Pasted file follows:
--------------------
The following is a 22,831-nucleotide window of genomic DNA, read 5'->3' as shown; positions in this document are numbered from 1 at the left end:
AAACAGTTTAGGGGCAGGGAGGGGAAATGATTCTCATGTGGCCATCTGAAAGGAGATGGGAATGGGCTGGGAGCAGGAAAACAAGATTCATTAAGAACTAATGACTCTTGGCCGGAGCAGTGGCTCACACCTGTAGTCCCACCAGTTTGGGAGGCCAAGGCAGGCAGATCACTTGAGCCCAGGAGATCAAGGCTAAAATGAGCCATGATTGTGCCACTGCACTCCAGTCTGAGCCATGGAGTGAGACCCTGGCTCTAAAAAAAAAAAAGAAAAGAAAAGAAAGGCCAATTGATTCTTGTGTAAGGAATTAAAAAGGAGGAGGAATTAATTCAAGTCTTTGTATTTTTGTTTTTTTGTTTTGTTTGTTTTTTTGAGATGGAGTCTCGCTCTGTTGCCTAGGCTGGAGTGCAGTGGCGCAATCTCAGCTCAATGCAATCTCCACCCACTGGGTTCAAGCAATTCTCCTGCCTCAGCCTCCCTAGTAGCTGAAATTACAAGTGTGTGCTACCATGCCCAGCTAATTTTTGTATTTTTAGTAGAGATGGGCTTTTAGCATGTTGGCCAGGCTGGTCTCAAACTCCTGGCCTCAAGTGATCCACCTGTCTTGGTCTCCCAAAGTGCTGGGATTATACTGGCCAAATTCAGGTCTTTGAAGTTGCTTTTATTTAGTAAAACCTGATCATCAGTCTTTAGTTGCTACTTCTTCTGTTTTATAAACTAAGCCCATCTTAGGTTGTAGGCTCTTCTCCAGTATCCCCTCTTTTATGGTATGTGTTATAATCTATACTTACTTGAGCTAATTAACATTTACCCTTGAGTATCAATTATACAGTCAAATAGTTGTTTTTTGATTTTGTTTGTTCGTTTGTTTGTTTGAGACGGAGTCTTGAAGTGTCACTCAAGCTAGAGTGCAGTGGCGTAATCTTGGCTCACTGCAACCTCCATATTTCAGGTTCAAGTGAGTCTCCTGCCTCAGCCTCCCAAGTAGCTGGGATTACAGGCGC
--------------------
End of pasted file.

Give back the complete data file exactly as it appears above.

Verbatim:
The following is a 22,831-nucleotide window of genomic DNA, read 5'->3' as shown; positions in this document are numbered from 1 at the left end:
AAACAGTTTAGGGGCAGGGAGGGGAAATGATTCTCATGTGGCCATCTGAAAGGAGATGGGAATGGGCTGGGAGCAGGAAAACAAGATTCATTAAGAACTAATGACTCTTGGCCGGAGCAGTGGCTCACACCTGTAGTCCCACCAGTTTGGGAGGCCAAGGCAGGCAGATCACTTGAGCCCAGGAGATCAAGGCTAAAATGAGCCATGATTGTGCCACTGCACTCCAGTCTGAGCCATGGAGTGAGACCCTGGCTCTAAAAAAAAAAAAGAAAAGAAAAGAAAGGCCAATTGATTCTTGTGTAAGGAATTAAAAAGGAGGAGGAATTAATTCAAGTCTTTGTATTTTTGTTTTTTTGTTTTGTTTGTTTTTTTGAGATGGAGTCTCGCTCTGTTGCCTAGGCTGGAGTGCAGTGGCGCAATCTCAGCTCAATGCAATCTCCACCCACTGGGTTCAAGCAATTCTCCTGCCTCAGCCTCCCTAGTAGCTGAAATTACAAGTGTGTGCTACCATGCCCAGCTAATTTTTGTATTTTTAGTAGAGATGGGCTTTTAGCATGTTGGCCAGGCTGGTCTCAAACTCCTGGCCTCAAGTGATCCACCTGTCTTGGTCTCCCAAAGTGCTGGGATTATACTGGCCAAATTCAGGTCTTTGAAGTTGCTTTTATTTAGTAAAACCTGATCATCAGTCTTTAGTTGCTACTTCTTCTGTTTTATAAACTAAGCCCATCTTAGGTTGTAGGCTCTTCTCCAGTATCCCCTCTTTTATGGTATGTGTTATAATCTATACTTACTTGAGCTAATTAACATTTACCCTTGAGTATCAATTATACAGTCAAATAGTTGTTTTTTGATTTTGTTTGTTCGTTTGTTTGTTTGAGACGGAGTCTTGAAGTGTCACTCAAGCTAGAGTGCAGTGGCGTAATCTTGGCTCACTGCAACCTCCATATTTCAGGTTCAAGTGAGTCTCCTGCCTCAGCCTCCCAAGTAGCTGGGATTACAGGCGC